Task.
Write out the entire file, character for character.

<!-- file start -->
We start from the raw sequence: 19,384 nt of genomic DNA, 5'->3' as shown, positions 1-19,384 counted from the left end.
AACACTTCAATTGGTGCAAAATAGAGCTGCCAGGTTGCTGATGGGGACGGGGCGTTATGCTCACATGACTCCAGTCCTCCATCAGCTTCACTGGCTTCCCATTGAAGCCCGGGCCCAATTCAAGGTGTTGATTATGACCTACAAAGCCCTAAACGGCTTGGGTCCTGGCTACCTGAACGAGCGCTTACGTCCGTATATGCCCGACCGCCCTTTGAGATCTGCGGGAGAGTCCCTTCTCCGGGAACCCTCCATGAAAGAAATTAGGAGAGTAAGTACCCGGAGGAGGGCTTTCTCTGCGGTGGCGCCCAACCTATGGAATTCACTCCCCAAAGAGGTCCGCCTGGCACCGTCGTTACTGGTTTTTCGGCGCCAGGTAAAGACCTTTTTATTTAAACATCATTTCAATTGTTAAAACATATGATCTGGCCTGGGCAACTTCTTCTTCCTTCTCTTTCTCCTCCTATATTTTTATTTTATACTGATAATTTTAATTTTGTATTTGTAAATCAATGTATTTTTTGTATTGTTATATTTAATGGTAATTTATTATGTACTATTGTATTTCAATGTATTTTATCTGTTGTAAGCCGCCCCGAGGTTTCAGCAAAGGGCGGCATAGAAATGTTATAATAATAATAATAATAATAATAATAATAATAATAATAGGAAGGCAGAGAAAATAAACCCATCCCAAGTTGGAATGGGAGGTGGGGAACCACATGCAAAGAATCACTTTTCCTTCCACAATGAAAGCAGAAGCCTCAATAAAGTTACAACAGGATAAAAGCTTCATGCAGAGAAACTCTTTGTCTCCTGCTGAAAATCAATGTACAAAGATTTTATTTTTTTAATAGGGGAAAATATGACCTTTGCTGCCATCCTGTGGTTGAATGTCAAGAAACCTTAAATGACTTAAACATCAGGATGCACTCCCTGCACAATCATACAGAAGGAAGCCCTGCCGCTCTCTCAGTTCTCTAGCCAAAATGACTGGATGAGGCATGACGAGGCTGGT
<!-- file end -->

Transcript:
We start from the raw sequence: 19,384 nt of genomic DNA, 5'->3' as shown, positions 1-19,384 counted from the left end.
AACACTTCAATTGGTGCAAAATAGAGCTGCCAGGTTGCTGATGGGGACGGGGCGTTATGCTCACATGACTCCAGTCCTCCATCAGCTTCACTGGCTTCCCATTGAAGCCCGGGCCCAATTCAAGGTGTTGATTATGACCTACAAAGCCCTAAACGGCTTGGGTCCTGGCTACCTGAACGAGCGCTTACGTCCGTATATGCCCGACCGCCCTTTGAGATCTGCGGGAGAGTCCCTTCTCCGGGAACCCTCCATGAAAGAAATTAGGAGAGTAAGTACCCGGAGGAGGGCTTTCTCTGCGGTGGCGCCCAACCTATGGAATTCACTCCCCAAAGAGGTCCGCCTGGCACCGTCGTTACTGGTTTTTCGGCGCCAGGTAAAGACCTTTTTATTTAAACATCATTTCAATTGTTAAAACATATGATCTGGCCTGGGCAACTTCTTCTTCCTTCTCTTTCTCCTCCTATATTTTTATTTTATACTGATAATTTTAATTTTGTATTTGTAAATCAATGTATTTTTTGTATTGTTATATTTAATGGTAATTTATTATGTACTATTGTATTTCAATGTATTTTATCTGTTGTAAGCCGCCCCGAGGTTTCAGCAAAGGGCGGCATAGAAATGTTATAATAATAATAATAATAATAATAATAATAATAATAATAGGAAGGCAGAGAAAATAAACCCATCCCAAGTTGGAATGGGAGGTGGGGAACCACATGCAAAGAATCACTTTTCCTTCCACAATGAAAGCAGAAGCCTCAATAAAGTTACAACAGGATAAAAGCTTCATGCAGAGAAACTCTTTGTCTCCTGCTGAAAATCAATGTACAAAGATTTTATTTTTTTAATAGGGGAAAATATGACCTTTGCTGCCATCCTGTGGTTGAATGTCAAGAAACCTTAAATGACTTAAACATCAGGATGCACTCCCTGCACAATCATACAGAAGGAAGCCCTGCCGCTCTCTCAGTTCTCTAGCCAAAATGACTGGATGAGGCATGACGAGGCTGGT